Take the 2-minute tour ×
Information Security Stack Exchange is a question and answer site for Information security professionals. It's 100% free, no registration required.

I am trying to add encryption functionality to a PHP script, modeled on an existing C# application.

The C# app uses the Rijndael algorithm with default constructor. From this I am able to determine that it has a key size of 256 and a block size of 128.

I am unsure about selecting the appropriate cipher for php's mcrypt function. The list of ciphers show:

MCRYPT_RIJNDAEL_128
MCRYPT_RIJNDAEL_192
MCRYPT_RIJNDAEL_256

But I am not sure if the trailing number is referring to key length, the number of bits used in the encryption or if those are one in the same.

What cipher should I use to match the existing functionality? When I try 256 I get the error "The IV parameter must be as long as the blocksize". If I try 128, the resulting keys don't match (though I suspect this is still an error with something other than cipher selection.)

Sorry for the basic nature of the question, it would help to have some layman explanation.

share|improve this question
    
If anyone is interested, this relates to my question on SO: stackoverflow.com/questions/9011635/… –  JYelton Jan 26 '12 at 18:46

1 Answer 1

up vote 2 down vote accepted

Rijndael is a versatile block cipher which can work with blocks of size 128, 192 or 256 bits, and with keys of 128, 192 or 256 bits. All nine combinations are possible.

In 2001, as part of an open competition which went on for three years, Rijndael was chosen to become the US federal "Advanced Encryption Standard", aka the AES; but only with a block size of 128 bits. So there are exactly three versions of the AES, all with a 128-bit block size, and with keys of 128, 192 or 256 bits.

Therefore, while Rijndael formally supports blocks of 192 or 256 bits, it is very rarely used that way; it is thus highly plausible that MCRYPT_RIJNDAEL_256 actually means "Rijndael with a 128-bit block size, and 256-bit key (aka 'AES-256')".

The Initialization Vector (IV) is a piece of data which must be used as parameter to the encryption mode; in your code, you appear to use CBC, so the IV must have the same length then the block size (128 bits, aka 16 bytes).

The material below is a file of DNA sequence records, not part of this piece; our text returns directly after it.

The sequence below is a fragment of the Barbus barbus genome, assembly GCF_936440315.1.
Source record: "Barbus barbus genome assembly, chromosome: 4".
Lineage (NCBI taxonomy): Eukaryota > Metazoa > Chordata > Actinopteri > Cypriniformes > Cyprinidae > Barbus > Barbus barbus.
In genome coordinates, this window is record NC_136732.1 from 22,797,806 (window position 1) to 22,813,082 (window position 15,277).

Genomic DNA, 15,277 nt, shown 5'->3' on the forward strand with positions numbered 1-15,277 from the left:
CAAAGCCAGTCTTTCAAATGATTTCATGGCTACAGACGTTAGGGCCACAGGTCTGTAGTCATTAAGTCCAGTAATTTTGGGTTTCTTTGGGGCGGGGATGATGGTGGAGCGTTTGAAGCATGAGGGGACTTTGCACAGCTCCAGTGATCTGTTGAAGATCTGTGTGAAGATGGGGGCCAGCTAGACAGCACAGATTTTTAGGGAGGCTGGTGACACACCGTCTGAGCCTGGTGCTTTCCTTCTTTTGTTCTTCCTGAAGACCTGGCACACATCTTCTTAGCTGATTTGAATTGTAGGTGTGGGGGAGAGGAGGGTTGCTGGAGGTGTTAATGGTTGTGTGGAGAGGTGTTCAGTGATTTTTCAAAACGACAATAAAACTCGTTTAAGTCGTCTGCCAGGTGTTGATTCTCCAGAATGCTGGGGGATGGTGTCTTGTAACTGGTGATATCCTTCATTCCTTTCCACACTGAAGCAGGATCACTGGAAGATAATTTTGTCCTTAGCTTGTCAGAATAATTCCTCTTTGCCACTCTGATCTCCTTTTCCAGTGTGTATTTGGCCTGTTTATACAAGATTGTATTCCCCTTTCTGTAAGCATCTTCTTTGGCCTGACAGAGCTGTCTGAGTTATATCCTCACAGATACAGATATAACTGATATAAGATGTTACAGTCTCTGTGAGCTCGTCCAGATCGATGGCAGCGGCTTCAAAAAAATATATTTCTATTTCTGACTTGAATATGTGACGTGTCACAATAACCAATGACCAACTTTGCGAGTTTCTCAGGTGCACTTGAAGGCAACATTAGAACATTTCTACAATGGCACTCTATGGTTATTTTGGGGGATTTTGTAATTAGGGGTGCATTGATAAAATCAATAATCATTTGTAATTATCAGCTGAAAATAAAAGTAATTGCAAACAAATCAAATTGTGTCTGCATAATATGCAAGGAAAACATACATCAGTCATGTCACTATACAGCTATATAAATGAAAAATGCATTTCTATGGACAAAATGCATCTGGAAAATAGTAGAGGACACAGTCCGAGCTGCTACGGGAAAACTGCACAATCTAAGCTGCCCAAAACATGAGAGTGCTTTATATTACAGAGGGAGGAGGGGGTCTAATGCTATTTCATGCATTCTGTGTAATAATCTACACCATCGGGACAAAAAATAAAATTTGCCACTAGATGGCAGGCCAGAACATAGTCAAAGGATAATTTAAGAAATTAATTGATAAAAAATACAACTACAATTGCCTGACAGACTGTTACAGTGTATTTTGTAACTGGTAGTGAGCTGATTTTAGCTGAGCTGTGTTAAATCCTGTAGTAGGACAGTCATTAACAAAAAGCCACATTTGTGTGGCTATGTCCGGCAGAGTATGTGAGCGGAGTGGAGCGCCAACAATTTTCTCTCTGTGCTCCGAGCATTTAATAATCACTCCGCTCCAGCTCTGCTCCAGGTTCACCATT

I see that you are trying to use PBKDF1. This is an old key derivation function which is limited in several ways, including its inability to output more than 20 bytes. You will have a hard time getting 32 bytes of key and 16 bytes of IV ouf of PBKDF1... I suggest you switch to PBKDF2, also defined in RFC 2898, implemented in C# by Rfc2898DeriveBytes, and which can output as many bytes as you need.

Note that PBKDF2 (and PBKDF1, for that matter) use some configurable parameters, such as an "iteration count", or the name of the underlying hash function. You have to take care to use the exact same parameters in the PHP code and in the C# code, otherwise you will not obtain the same keys and IV, and decryption will fail.

share|improve this answer
    
This is extremely helpful. I am curious what the C# code is doing when GetBytes() is called; you are right in that the PHP code I am not getting enough bytes. Unfortunately I can't change to Rfc2898DeriveBytes in the C# app due to having a lot of stored hashes that I assume rely on the existing method. –  JYelton Jan 26 '12 at 19:56
    
Hi Thomas, I came to the same conclusion about the blocksize of Rijndael and the KDF for the question on StackOverflow. However, MickeySoft uses an "extension of the PBKDF1" which seems to return as many bytes as requested. Would you know what they have brewed up? It does not seem to be documented anywhere. –  owlstead Jan 26 '12 at 20:20
    
Never mind, got it, it's explained here, and it is certainly a MickeySoft algorithm. –  owlstead Jan 26 '12 at 20:42

Your Answer

 
discard

By posting your answer, you agree to the privacy policy and terms of service.

Not the answer you're looking for? Browse other questions tagged or ask your own question.